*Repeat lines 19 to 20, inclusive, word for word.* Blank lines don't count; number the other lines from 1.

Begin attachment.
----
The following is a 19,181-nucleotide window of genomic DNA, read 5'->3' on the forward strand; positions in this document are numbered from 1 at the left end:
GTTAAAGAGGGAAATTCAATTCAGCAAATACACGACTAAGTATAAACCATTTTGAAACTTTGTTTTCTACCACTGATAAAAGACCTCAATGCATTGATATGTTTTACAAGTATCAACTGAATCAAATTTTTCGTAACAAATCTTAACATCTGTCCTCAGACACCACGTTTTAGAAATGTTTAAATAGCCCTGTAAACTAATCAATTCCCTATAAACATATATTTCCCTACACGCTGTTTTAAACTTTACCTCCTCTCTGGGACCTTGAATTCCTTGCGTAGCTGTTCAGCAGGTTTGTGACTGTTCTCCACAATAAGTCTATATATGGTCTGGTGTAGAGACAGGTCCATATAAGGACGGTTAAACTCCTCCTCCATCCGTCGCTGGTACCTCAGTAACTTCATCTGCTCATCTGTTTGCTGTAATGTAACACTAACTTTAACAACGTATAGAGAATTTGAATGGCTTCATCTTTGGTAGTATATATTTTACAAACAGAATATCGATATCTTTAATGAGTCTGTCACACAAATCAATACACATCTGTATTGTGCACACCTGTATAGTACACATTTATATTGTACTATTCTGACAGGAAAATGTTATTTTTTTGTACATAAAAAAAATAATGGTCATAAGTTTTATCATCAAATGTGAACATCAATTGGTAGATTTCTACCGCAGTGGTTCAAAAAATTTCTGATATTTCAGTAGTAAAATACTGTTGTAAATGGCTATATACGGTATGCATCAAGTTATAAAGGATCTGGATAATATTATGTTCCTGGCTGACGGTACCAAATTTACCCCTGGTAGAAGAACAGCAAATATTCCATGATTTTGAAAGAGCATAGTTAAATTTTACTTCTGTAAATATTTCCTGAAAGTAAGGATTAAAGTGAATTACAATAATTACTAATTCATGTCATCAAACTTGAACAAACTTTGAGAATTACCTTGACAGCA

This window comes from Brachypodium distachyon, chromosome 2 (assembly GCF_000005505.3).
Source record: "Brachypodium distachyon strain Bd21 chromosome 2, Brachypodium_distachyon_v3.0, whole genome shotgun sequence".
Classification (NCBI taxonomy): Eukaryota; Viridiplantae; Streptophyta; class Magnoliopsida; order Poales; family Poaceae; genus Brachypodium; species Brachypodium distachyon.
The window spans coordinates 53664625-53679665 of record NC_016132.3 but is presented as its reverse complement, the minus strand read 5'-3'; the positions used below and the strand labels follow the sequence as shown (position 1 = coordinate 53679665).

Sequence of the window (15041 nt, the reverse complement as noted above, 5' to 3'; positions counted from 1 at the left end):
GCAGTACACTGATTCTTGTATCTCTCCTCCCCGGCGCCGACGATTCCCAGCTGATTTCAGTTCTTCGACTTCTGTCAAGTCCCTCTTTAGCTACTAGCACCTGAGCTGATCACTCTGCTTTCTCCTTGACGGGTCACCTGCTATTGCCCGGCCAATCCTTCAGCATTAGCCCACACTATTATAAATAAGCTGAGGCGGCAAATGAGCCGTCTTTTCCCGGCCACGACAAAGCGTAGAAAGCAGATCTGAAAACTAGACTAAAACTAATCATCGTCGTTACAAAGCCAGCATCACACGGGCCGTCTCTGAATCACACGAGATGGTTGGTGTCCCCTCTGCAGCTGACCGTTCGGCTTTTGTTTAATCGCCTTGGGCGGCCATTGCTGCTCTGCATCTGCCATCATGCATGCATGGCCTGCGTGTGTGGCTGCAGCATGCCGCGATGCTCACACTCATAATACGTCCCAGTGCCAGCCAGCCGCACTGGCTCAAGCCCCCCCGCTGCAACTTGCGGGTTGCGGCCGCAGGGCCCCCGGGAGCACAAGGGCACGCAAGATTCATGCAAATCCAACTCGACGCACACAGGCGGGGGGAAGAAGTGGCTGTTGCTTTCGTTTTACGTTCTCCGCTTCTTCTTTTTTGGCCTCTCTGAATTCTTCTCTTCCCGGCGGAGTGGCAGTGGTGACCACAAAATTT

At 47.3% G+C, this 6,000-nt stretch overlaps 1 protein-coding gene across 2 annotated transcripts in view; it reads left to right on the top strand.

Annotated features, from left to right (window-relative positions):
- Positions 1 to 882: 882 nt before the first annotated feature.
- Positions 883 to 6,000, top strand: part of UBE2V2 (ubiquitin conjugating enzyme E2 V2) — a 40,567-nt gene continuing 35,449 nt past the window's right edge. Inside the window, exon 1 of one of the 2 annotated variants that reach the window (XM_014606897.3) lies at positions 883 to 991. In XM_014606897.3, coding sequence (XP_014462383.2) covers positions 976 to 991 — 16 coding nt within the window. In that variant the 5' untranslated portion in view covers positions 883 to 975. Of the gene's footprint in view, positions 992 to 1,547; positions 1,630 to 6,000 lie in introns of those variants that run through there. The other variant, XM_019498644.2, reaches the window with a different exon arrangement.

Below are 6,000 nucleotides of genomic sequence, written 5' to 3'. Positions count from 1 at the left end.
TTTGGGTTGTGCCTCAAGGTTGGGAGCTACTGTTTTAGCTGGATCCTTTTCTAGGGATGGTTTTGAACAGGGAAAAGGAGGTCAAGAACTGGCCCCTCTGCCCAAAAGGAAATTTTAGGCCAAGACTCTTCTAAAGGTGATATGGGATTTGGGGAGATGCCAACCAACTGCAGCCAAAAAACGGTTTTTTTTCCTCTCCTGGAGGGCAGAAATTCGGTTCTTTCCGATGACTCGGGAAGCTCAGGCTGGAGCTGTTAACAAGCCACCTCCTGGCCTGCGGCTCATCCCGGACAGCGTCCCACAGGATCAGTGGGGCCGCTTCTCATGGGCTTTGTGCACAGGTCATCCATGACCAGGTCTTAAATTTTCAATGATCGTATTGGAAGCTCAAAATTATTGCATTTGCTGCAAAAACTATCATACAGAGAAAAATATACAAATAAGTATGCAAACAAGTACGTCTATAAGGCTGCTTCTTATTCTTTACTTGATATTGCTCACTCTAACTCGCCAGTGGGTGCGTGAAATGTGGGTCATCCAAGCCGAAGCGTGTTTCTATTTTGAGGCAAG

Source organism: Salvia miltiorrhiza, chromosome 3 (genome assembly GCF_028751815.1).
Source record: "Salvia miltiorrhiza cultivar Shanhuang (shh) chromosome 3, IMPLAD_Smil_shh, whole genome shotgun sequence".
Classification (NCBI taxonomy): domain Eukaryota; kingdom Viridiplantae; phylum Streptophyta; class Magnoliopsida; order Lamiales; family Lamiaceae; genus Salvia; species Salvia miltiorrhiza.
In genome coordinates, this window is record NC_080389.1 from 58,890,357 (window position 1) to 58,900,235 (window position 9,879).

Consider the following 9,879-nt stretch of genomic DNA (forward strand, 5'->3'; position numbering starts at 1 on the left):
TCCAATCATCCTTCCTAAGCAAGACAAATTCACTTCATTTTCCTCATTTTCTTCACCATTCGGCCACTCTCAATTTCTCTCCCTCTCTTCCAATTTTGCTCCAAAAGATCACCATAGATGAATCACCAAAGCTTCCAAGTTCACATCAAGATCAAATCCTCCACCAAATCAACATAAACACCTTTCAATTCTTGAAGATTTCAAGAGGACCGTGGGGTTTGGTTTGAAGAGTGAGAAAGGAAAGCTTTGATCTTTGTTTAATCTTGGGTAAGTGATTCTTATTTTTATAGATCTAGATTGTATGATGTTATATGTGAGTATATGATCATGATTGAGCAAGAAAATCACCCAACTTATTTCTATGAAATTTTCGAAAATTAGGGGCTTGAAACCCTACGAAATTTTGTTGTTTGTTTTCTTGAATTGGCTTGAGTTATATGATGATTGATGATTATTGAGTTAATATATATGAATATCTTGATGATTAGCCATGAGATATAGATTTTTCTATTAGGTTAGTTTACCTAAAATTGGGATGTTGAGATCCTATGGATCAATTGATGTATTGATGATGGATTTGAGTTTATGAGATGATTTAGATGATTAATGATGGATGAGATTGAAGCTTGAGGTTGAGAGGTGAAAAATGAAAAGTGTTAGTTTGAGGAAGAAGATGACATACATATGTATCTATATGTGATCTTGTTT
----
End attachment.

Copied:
Consider the following 9,879-nt stretch of genomic DNA (forward strand, 5'->3'; position numbering starts at 1 on the left):
TCCAATCATCCTTCCTAAGCAAGACAAATTCACTTCATTTTCCTCATTTTCTTCACCATTCGGCCACTCTCAATTTCTCTCCCTCTCTTCCAATTTTGCTCCAAAAGATCACCATAGATGAATCACCAAAGCTTCCAAGTTCACATCAAGATCAAATCCTCCACCAAATCAACATAAACACCTTTCAATTCTTGAAGATTTCAAGAGGACCGTGGGGTTTGGTTTGAAGAGTGAGAAAGGAAAGCTTTGATCTTTGTTTAATCTTGGGTAAGTGATTCTTATTTTTATAGATCTAGATTGTATGATGTTATATGTGAGTATATGATCATGATTGAGCAAGAAAATCACCCAACTTATTTCTATGAAATTTTCGAAAATTAGGGGCTTGAAACCCTACGAAATTTTGTTGTTTGTTTTCTTGAATTGGCTTGAGTTATATGATGATTGATGATTATTGAGTTAATATATATGAATATCTTGATGATTAGCCATGAGATATAGATTTTTCTATTAGGTTAGTTTACCTAAAATTGGGATGTTGAGATCCTATGGATCAATTGATGTATTGATGATGGATTTGAGTTTATGAGATGATTTAGATGATTAATGATGGATGAGATTGAAGCTTGAGGTTGAGAGGTGAAAAATGAAAAGTGTTAGTTTGAGGAAGAAGATGACATACATATGTATCTATATGTGATCTTGTTT